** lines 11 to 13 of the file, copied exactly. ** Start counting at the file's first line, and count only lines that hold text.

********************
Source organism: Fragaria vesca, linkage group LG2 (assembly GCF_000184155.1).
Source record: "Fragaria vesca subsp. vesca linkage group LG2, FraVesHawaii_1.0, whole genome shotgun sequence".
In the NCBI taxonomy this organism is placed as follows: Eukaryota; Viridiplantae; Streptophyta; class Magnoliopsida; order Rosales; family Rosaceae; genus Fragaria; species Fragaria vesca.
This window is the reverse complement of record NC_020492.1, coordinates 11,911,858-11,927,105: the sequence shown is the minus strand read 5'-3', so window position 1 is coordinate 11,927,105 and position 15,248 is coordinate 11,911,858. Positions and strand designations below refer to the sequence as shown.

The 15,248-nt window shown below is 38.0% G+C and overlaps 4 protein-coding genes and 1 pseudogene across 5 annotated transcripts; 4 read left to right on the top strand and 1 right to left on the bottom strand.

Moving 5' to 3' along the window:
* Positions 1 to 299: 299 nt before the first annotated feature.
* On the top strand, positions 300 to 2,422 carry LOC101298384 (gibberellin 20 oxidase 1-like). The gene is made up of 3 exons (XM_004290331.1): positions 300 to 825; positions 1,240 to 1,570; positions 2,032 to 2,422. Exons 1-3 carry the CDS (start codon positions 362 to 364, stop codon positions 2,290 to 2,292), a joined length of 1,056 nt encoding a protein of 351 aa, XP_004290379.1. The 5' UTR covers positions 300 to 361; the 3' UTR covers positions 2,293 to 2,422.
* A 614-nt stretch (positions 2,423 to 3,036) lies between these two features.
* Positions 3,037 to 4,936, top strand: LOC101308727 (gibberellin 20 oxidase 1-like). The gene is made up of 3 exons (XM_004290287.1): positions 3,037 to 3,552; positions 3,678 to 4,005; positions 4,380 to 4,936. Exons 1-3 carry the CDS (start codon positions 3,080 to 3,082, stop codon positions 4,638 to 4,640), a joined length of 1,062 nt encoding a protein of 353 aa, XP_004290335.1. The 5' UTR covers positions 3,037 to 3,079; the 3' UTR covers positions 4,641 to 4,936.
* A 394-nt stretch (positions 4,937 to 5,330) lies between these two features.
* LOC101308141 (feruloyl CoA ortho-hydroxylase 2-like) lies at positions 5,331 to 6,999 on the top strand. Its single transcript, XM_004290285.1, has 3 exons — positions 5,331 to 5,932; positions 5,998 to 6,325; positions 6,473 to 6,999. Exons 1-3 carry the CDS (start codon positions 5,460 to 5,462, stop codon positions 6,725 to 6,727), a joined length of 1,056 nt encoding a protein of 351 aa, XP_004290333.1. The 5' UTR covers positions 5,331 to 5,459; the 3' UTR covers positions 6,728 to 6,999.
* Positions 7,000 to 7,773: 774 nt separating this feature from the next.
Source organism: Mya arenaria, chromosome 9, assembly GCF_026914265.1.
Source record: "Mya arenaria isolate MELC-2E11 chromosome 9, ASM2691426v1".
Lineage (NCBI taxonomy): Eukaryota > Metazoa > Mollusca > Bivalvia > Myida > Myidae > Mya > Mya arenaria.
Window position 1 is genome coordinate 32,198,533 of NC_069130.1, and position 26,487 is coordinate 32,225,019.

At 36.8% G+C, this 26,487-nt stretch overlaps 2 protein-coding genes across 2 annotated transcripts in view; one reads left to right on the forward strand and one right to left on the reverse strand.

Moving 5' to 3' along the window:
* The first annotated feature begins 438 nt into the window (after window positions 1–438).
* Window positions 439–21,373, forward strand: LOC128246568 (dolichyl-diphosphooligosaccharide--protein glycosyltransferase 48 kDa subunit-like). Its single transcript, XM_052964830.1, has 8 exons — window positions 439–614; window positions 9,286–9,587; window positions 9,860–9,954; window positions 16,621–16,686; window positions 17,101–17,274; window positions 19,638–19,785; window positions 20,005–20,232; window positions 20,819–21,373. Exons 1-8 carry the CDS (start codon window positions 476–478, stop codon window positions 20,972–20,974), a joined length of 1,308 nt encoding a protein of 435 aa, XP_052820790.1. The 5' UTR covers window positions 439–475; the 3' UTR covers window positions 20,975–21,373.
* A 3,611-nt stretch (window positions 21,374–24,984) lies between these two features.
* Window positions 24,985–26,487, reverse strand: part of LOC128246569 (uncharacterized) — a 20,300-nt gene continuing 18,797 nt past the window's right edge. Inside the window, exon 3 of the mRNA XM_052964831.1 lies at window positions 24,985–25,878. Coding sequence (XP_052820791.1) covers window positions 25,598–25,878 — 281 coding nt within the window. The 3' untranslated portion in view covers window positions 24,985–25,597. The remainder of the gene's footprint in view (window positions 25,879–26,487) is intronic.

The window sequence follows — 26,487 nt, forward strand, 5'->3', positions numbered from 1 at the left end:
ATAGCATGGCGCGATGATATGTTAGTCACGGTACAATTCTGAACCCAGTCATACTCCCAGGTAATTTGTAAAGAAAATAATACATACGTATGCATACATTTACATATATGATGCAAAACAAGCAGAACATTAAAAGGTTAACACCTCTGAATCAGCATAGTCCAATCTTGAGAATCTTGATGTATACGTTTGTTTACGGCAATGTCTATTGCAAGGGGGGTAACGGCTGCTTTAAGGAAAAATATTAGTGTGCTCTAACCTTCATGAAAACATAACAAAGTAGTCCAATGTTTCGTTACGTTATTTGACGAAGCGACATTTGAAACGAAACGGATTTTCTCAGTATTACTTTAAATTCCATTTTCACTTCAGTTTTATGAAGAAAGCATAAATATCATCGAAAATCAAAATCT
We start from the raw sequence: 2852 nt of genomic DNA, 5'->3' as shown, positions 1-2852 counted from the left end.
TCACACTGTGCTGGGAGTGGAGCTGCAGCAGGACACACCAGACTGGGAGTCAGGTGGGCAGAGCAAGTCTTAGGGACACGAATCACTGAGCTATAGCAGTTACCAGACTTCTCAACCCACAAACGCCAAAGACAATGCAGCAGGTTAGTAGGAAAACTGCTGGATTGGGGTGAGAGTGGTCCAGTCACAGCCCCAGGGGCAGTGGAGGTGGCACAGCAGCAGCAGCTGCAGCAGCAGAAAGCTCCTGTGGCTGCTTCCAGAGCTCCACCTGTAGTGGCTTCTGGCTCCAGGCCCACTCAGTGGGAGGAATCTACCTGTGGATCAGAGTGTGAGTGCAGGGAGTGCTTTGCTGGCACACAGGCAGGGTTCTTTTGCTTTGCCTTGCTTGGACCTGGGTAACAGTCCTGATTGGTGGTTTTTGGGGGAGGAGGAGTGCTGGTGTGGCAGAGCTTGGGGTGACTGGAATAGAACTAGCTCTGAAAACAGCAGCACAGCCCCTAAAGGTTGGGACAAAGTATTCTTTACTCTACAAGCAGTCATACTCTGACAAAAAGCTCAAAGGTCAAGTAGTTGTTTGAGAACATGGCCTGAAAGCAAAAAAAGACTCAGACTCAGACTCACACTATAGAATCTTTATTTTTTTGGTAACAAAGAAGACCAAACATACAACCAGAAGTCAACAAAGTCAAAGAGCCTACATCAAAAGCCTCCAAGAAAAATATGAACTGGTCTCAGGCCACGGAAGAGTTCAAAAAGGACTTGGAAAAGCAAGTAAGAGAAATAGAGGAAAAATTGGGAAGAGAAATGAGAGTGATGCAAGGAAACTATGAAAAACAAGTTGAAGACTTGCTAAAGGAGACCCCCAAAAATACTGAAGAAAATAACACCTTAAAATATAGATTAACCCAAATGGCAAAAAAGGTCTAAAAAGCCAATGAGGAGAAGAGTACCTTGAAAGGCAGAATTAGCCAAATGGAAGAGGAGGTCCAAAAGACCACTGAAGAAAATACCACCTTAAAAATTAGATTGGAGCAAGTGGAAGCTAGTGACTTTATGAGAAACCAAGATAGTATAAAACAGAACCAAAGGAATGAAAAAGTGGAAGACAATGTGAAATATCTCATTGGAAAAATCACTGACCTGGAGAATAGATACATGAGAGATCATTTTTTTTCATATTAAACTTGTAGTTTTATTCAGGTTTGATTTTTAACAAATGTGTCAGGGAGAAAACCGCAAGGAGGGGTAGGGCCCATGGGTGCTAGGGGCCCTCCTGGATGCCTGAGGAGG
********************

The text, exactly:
* A 394-nt stretch (positions 4,937 to 5,330) lies between these two features.
* LOC101308141 (feruloyl CoA ortho-hydroxylase 2-like) lies at positions 5,331 to 6,999 on the top strand. Its single transcript, XM_004290285.1, has 3 exons — positions 5,331 to 5,932; positions 5,998 to 6,325; positions 6,473 to 6,999. Exons 1-3 carry the CDS (start codon positions 5,460 to 5,462, stop codon positions 6,725 to 6,727), a joined length of 1,056 nt encoding a protein of 351 aa, XP_004290333.1. The 5' UTR covers positions 5,331 to 5,459; the 3' UTR covers positions 6,728 to 6,999.
* Positions 7,000 to 7,773: 774 nt separating this feature from the next.